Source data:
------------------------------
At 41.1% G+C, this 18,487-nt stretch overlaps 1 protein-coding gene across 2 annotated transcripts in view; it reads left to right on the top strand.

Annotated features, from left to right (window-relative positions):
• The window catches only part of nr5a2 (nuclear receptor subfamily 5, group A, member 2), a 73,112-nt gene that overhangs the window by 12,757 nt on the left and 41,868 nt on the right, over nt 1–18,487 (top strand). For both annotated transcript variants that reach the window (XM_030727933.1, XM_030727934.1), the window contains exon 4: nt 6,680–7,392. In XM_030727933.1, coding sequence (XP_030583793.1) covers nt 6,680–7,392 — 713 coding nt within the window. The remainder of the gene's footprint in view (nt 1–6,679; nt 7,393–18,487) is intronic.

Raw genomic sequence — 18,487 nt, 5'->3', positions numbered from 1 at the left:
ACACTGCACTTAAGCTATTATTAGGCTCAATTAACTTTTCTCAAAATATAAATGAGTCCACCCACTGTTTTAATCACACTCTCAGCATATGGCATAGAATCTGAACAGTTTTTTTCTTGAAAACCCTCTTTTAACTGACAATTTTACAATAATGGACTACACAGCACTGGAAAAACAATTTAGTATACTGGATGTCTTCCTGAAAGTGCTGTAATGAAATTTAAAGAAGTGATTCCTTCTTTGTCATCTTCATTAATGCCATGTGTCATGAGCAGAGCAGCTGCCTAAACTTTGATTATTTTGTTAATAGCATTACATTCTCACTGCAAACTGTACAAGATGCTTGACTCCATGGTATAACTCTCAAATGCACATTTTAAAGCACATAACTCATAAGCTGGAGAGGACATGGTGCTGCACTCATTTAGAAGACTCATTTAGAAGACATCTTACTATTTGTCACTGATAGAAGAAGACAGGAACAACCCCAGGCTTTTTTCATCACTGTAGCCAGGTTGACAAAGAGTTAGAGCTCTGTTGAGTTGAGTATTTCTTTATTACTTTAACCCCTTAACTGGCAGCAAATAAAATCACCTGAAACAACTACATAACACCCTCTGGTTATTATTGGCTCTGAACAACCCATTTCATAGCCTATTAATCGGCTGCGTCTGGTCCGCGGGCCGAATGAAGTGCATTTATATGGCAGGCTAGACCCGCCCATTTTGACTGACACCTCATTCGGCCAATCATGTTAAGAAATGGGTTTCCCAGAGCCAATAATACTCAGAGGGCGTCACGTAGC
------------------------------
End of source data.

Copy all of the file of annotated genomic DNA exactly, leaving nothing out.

At 41.1% G+C, this 18,487-nt stretch overlaps 1 protein-coding gene across 2 annotated transcripts in view; it reads left to right on the top strand.

Annotated features, from left to right (window-relative positions):
• The window catches only part of nr5a2 (nuclear receptor subfamily 5, group A, member 2), a 73,112-nt gene that overhangs the window by 12,757 nt on the left and 41,868 nt on the right, over nt 1–18,487 (top strand). For both annotated transcript variants that reach the window (XM_030727933.1, XM_030727934.1), the window contains exon 4: nt 6,680–7,392. In XM_030727933.1, coding sequence (XP_030583793.1) covers nt 6,680–7,392 — 713 coding nt within the window. The remainder of the gene's footprint in view (nt 1–6,679; nt 7,393–18,487) is intronic.

Raw genomic sequence — 18,487 nt, 5'->3', positions numbered from 1 at the left:
ACACTGCACTTAAGCTATTATTAGGCTCAATTAACTTTTCTCAAAATATAAATGAGTCCACCCACTGTTTTAATCACACTCTCAGCATATGGCATAGAATCTGAACAGTTTTTTTCTTGAAAACCCTCTTTTAACTGACAATTTTACAATAATGGACTACACAGCACTGGAAAAACAATTTAGTATACTGGATGTCTTCCTGAAAGTGCTGTAATGAAATTTAAAGAAGTGATTCCTTCTTTGTCATCTTCATTAATGCCATGTGTCATGAGCAGAGCAGCTGCCTAAACTTTGATTATTTTGTTAATAGCATTACATTCTCACTGCAAACTGTACAAGATGCTTGACTCCATGGTATAACTCTCAAATGCACATTTTAAAGCACATAACTCATAAGCTGGAGAGGACATGGTGCTGCACTCATTTAGAAGACTCATTTAGAAGACATCTTACTATTTGTCACTGATAGAAGAAGACAGGAACAACCCCAGGCTTTTTTCATCACTGTAGCCAGGTTGACAAAGAGTTAGAGCTCTGTTGAGTTGAGTATTTCTTTATTACTTTAACCCCTTAACTGGCAGCAAATAAAATCACCTGAAACAACTACATAACACCCTCTGGTTATTATTGGCTCTGAACAACCCATTTCATAGCCTATTAATCGGCTGCGTCTGGTCCGCGGGCCGAATGAAGTGCATTTATATGGCAGGCTAGACCCGCCCATTTTGACTGACACCTCATTCGGCCAATCATGTTAAGAAATGGGTTTCCCAGAGCCAATAATACTCAGAGGGCGTCACGTAGC